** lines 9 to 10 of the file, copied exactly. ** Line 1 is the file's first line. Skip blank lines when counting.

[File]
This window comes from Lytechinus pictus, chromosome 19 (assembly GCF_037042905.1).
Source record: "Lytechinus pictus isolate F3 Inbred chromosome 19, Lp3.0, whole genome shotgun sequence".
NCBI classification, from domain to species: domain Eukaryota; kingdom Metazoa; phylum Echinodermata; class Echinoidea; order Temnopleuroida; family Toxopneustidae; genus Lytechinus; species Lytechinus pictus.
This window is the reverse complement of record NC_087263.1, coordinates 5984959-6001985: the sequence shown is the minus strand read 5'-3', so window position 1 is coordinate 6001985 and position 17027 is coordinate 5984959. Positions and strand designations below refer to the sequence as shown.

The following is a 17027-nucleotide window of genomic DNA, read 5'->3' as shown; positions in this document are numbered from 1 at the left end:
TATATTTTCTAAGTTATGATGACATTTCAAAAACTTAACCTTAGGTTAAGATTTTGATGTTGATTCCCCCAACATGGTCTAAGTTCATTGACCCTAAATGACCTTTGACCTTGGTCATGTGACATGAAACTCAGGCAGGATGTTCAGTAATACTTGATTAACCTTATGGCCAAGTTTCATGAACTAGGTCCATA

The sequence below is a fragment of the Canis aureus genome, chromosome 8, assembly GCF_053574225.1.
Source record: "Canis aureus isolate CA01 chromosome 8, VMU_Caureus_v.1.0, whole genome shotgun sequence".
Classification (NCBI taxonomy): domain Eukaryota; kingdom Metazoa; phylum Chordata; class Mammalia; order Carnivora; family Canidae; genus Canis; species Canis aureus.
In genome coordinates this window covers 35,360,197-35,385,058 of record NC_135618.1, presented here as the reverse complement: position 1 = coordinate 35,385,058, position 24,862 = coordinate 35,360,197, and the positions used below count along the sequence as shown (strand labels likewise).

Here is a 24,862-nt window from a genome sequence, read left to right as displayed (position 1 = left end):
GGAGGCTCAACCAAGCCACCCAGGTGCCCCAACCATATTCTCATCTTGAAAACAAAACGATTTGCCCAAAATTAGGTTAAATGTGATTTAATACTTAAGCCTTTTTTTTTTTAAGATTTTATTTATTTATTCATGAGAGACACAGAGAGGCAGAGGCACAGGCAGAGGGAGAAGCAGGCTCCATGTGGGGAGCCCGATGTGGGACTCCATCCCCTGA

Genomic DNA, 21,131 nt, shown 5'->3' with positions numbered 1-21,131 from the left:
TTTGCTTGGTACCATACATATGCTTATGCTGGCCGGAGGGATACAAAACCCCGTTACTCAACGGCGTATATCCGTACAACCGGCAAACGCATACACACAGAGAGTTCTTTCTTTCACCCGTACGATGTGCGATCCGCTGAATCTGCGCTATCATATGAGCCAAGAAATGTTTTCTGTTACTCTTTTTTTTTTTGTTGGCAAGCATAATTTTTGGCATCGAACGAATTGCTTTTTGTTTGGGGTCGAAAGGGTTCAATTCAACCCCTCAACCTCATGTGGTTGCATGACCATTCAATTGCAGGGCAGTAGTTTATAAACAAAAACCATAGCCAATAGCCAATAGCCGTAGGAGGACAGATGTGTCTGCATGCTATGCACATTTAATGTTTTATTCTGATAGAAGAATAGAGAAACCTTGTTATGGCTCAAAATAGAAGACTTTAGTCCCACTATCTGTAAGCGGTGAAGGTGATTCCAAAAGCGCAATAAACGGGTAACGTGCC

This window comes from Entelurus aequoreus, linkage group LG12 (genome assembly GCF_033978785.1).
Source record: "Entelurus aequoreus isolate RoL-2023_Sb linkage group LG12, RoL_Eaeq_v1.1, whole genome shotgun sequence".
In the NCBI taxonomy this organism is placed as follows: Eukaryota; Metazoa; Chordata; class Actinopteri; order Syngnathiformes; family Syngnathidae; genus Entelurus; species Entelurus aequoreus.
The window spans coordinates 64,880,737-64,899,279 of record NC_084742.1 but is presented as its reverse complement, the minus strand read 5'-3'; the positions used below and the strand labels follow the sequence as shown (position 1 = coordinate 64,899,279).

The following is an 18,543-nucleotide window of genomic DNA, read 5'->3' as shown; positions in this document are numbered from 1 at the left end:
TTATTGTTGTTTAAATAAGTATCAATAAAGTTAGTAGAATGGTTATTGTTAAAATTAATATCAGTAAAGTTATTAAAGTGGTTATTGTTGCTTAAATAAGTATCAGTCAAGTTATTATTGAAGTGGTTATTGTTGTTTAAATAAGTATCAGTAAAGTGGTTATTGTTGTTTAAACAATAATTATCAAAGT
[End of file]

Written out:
Classification (NCBI taxonomy): domain Eukaryota; kingdom Metazoa; phylum Chordata; class Mammalia; order Carnivora; family Canidae; genus Canis; species Canis aureus.
In genome coordinates this window covers 35,360,197-35,385,058 of record NC_135618.1, presented here as the reverse complement: position 1 = coordinate 35,385,058, position 24,862 = coordinate 35,360,197, and the positions used below count along the sequence as shown (strand labels likewise).